Hospitals must have a reliable supply of medical gases, and with such a high risk of harm to those who use medical gas systems, commissioning of these systems can help to ensure their safety. According to Chapter 9 of the Los Alamos National Laboratory Sustainable Design Guide, “Commissioning is a process — a systematic process of ensuring that a building performs in accordance with the design intent, contract documents, and the owner’s operational needs.” 

The National Fire Protection Association’s NFPA 99, Health Care Facilities Code, provides minimum standards for safe hospital operations. According to Chapter 5 of NFPA 99-2012, hospitals must perform inspection, testing and maintenance for piped medical gases, waste anesthetic gas disposal and vacuum systems in time frames dictated by the organization. This chapter also defines how medical gas systems should be designed and used.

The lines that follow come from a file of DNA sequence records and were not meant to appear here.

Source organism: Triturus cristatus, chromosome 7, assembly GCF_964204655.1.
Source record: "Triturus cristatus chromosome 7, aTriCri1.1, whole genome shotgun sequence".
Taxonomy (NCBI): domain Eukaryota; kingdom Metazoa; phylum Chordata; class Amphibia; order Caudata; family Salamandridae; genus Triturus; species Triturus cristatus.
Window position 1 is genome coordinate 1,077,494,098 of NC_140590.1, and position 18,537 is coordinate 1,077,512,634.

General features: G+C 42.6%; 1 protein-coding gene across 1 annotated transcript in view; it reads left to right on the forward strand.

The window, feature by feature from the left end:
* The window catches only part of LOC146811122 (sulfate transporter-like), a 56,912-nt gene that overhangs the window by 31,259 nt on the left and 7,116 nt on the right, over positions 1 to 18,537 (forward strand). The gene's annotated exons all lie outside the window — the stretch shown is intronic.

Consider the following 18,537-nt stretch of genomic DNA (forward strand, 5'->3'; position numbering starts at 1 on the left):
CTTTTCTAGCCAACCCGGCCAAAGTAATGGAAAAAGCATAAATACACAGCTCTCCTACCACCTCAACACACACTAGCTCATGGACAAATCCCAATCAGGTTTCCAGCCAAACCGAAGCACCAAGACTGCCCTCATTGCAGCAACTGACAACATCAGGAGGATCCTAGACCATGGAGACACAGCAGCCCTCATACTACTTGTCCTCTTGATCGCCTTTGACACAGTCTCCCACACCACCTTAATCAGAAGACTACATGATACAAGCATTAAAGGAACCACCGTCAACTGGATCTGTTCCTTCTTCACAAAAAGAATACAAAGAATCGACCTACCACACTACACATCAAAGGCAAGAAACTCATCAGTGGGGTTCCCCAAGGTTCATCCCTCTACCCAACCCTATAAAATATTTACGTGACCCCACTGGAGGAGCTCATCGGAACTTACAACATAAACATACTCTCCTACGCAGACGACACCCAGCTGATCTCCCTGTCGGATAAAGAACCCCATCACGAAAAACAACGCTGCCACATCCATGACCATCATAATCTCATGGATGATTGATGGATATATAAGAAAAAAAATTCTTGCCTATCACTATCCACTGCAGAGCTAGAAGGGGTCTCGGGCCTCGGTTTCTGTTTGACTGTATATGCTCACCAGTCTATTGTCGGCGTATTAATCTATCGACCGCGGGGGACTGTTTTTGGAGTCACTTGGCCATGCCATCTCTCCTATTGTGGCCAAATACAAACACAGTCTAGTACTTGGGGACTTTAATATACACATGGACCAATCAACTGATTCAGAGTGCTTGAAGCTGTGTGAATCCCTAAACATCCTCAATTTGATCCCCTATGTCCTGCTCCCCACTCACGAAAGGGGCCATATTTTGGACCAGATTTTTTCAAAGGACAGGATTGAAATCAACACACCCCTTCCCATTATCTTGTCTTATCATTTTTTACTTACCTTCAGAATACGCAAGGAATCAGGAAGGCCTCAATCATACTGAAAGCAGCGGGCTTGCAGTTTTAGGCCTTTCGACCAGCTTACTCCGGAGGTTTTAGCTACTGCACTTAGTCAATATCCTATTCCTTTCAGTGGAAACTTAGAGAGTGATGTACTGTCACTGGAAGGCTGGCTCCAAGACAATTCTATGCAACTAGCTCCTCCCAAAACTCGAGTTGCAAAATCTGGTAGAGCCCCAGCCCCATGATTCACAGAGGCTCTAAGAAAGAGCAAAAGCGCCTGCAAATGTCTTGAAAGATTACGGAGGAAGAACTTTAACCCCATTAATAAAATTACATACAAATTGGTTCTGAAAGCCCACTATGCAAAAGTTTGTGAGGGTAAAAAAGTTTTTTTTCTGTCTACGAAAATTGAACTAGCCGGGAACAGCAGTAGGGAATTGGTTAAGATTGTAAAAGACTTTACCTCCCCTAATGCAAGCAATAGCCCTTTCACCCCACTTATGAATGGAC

Best practices call for commissioning of new systems and possibly even after large construction projects during which a system was modified. Recertification of a medical gas system is required to test the system for correct gas, purity and pressure after modifications have occurred. Commissioning, on the other hand, would ensure that the entire system is functioning properly and that other critical components are code compliant. Some of the critical items surveyed by regulatory bodies include verifying that gas shutoff valve boxes are unobstructed and correctly labeled.

Failure of building systems can fall into one of four categories, depending on the severity of injury caused to a patient or health care worker. Medical gas systems fall into the highest level, Category 1, which means there is a high likelihood of severe injury due to poorly installed equipment. Proper installation and safety of a medical gas system can only be guaranteed through the proven process of commissioning.

Brian Wade CHSP, HEM, CHEP, director of emergency management, environment of care and security, Temple University Health System.